In a sport that is so often separated by class distinction in the post season, top match ups can be avoided just because of school size. Perhaps that’s why Tuesday night’s 3,200 meters at the Nassau State Qualifier at St. Anthony’s High School was so special. It was a rare battle between two of the county’s distance titans, Oyster Bay’s Alex Tosi and Calhoun’s Elias Platanias that went right down to the final lap.

And it was Tosi who took it, finishing in nine minutes, 43.39 seconds, outpacing Platanias with a final lap kick. Platanias finished second in 9:45.71. Both qualified for the New York State Championships, scheduled for March 5 at Cornell University in Ithaca.

“It was a really slow first mile,” Tosi said. “At about the 2,000 meter split, I looked back and saw it was just me and Elias. I was like ‘wow, this is a two-person race now.’ It’s going to come down to guts.”

Tosi used a nifty move on the second-to-last lap to set up his eventual separation from Platanias, stepping to the outside to use the lapped runners to try and box his top competitor in.

“I got him trapped,” Tosi said. “He couldn’t get in front of me.. . . . I knew I was a good kicker, so coming down to the last lap, I said ‘this is it. You have to hunker down, give it everything, or he’s going to get it. It’s one or the other.’”

He chose right. With approximately 190 meters to go, Tosi turned on his jets, using his kick to fly away from Platanias and leave no doubt as to who was the top distance runner in the county on this night.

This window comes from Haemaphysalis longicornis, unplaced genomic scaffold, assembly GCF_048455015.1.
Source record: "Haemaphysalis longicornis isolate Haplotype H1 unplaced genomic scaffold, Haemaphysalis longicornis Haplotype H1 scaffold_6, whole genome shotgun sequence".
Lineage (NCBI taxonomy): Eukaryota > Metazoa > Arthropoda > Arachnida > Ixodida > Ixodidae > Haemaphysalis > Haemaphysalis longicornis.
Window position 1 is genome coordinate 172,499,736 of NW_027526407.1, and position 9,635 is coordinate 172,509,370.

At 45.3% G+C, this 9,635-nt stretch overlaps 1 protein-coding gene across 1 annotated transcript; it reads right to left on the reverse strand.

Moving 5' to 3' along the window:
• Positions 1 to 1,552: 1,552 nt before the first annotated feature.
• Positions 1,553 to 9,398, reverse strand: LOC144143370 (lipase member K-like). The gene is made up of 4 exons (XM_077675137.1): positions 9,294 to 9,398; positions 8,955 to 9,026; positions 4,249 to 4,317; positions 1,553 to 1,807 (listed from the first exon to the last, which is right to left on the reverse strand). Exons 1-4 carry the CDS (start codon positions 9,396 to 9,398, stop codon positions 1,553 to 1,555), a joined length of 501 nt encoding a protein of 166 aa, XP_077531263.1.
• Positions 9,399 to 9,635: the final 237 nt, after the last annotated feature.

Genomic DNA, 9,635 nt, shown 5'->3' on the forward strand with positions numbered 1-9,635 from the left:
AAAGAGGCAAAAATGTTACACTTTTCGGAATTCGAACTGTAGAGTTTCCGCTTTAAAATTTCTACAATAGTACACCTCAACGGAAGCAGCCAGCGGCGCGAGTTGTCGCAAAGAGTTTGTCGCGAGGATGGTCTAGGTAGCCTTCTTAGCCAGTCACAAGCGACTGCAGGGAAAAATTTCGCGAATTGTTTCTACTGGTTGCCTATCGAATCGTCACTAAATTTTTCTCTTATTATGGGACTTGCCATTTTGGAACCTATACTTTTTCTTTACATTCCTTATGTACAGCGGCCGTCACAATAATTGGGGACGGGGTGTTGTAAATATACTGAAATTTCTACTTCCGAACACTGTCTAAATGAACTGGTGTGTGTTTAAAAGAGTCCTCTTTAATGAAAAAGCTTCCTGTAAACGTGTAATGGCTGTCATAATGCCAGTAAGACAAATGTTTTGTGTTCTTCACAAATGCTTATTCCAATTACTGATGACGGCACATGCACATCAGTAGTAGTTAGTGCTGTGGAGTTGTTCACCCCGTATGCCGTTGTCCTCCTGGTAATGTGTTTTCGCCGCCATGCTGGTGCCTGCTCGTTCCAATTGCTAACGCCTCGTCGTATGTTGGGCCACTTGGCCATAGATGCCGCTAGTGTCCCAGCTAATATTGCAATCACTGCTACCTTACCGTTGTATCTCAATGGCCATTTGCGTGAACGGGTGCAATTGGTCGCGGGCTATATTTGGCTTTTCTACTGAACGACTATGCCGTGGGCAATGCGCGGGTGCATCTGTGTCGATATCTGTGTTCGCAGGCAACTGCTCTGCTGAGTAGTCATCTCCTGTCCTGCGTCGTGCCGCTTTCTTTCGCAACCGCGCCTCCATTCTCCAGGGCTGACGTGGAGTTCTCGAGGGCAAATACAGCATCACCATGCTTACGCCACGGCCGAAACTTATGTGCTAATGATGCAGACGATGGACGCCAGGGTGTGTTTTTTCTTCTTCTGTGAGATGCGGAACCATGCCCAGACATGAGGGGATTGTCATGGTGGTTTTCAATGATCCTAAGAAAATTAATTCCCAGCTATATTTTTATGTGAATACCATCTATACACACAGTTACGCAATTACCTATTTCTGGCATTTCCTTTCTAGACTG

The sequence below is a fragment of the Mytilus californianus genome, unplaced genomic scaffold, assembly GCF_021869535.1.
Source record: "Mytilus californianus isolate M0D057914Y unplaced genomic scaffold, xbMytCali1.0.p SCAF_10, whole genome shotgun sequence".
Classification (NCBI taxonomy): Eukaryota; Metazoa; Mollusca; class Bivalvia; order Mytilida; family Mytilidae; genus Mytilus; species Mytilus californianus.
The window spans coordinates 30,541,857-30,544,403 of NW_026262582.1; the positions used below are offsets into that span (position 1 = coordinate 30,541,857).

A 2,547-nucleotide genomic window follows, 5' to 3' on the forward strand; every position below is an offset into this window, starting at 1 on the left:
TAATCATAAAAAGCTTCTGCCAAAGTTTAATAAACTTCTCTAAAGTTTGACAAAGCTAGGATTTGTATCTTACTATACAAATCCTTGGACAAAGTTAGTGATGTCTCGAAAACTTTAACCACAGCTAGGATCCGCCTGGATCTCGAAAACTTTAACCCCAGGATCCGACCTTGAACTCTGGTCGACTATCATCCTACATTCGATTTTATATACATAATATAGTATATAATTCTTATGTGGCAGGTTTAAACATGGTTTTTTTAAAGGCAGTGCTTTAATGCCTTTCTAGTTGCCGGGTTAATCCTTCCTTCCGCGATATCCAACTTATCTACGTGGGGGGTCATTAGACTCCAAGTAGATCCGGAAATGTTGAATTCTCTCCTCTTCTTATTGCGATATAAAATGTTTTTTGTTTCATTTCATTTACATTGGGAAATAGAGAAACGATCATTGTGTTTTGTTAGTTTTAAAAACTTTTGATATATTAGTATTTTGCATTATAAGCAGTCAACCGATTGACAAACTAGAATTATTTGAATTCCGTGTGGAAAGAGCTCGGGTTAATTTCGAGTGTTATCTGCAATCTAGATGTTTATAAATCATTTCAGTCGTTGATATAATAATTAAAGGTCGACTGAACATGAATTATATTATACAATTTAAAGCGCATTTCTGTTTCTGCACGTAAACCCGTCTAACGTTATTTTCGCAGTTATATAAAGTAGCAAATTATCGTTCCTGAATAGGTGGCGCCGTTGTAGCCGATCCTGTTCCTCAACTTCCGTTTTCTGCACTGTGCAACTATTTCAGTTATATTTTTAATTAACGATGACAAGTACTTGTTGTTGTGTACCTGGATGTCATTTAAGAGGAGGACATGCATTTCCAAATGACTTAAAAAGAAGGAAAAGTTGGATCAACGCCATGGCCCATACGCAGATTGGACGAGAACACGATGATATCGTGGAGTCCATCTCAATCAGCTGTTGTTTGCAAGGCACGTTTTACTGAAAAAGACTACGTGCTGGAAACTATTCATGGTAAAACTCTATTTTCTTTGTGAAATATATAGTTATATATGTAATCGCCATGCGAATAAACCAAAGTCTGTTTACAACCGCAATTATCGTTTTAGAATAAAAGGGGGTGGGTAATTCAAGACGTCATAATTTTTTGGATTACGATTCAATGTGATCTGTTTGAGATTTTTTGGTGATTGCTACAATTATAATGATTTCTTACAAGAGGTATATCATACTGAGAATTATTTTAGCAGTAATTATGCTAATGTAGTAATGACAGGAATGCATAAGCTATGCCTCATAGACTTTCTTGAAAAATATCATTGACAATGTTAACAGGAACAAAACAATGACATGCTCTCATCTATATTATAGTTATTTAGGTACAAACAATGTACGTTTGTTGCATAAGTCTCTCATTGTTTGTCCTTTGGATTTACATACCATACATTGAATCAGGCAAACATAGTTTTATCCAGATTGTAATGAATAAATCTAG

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“I wasn’t sure how much of a kick he had,” Tosi said. “I never had to kick against him. I had a little bit more today. Luckily, I got it.”

Port Washington’s Aaron Siff-Scherr qualified in the 1,000 meters, winning in 2:38.22. North Shore’s Dylan Welch finished second in 2:38.61 and also qualified.

East Meadow’s Tim Gibson won the 55 meter dash in 6.53 seconds. Carey’s Gregory Matzelle was second in 6.55 seconds and also qualified. Matzelle edged Gibson by 0.0028 seconds at last week’s Nassau Class A Championship.

Seaford’s Nick Kocienda won the shot put, tossing 49 feet, 1 3⁄4 inches.

“I felt like I stayed a lot lower than I normally do,” Kocienda said. “When it came off my hand, it was a lot smoother than normal. The height was also a lot better.”

As he sat waiting to take his final throws of the night, Kocienda said that he knew that he needed his last few to sail higher than his first few. He caught his winning distance on the fourth of his six throws, he said.

On the girls side, Cold Spring Harbor’s Daniela LoCastro won the 3,000 meters in 10:15.80. Massapequa’s Taylor Rettig was second in 10:40.60. North Shore’s Diana Vizza, who ran a 9:50.43 in January and had the state standard, was third in 10:48.47 and qualified.

LoCastro pulled away midway through the race and never looked back.

“I was feeling strong and I said ‘you know what, I’m just going to go for it,” LoCastro said.

Elmont’s Erykah Camal won the 55 meters in 7.43 seconds.